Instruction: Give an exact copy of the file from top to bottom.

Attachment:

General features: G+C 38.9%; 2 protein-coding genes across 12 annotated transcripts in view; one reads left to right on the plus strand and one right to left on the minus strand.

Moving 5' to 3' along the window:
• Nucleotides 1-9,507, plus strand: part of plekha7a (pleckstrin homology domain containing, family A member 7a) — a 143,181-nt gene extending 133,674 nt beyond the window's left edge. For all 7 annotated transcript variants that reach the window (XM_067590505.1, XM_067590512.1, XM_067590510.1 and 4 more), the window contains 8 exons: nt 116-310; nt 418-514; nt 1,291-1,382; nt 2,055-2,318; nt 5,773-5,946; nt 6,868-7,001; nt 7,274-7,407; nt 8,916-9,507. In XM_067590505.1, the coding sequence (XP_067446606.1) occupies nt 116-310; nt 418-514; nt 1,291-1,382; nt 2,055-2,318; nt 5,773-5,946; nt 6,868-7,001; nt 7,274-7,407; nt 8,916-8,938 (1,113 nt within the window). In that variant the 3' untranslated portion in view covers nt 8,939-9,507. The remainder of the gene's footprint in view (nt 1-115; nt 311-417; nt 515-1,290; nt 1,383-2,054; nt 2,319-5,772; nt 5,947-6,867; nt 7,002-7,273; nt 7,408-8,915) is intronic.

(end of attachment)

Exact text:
General features: G+C 38.9%; 2 protein-coding genes across 12 annotated transcripts in view; one reads left to right on the plus strand and one right to left on the minus strand.

Moving 5' to 3' along the window:
• Nucleotides 1-9,507, plus strand: part of plekha7a (pleckstrin homology domain containing, family A member 7a) — a 143,181-nt gene extending 133,674 nt beyond the window's left edge. For all 7 annotated transcript variants that reach the window (XM_067590505.1, XM_067590512.1, XM_067590510.1 and 4 more), the window contains 8 exons: nt 116-310; nt 418-514; nt 1,291-1,382; nt 2,055-2,318; nt 5,773-5,946; nt 6,868-7,001; nt 7,274-7,407; nt 8,916-9,507. In XM_067590505.1, the coding sequence (XP_067446606.1) occupies nt 116-310; nt 418-514; nt 1,291-1,382; nt 2,055-2,318; nt 5,773-5,946; nt 6,868-7,001; nt 7,274-7,407; nt 8,916-8,938 (1,113 nt within the window). In that variant the 3' untranslated portion in view covers nt 8,939-9,507. The remainder of the gene's footprint in view (nt 1-115; nt 311-417; nt 515-1,290; nt 1,383-2,054; nt 2,319-5,772; nt 5,947-6,867; nt 7,002-7,273; nt 7,408-8,915) is intronic.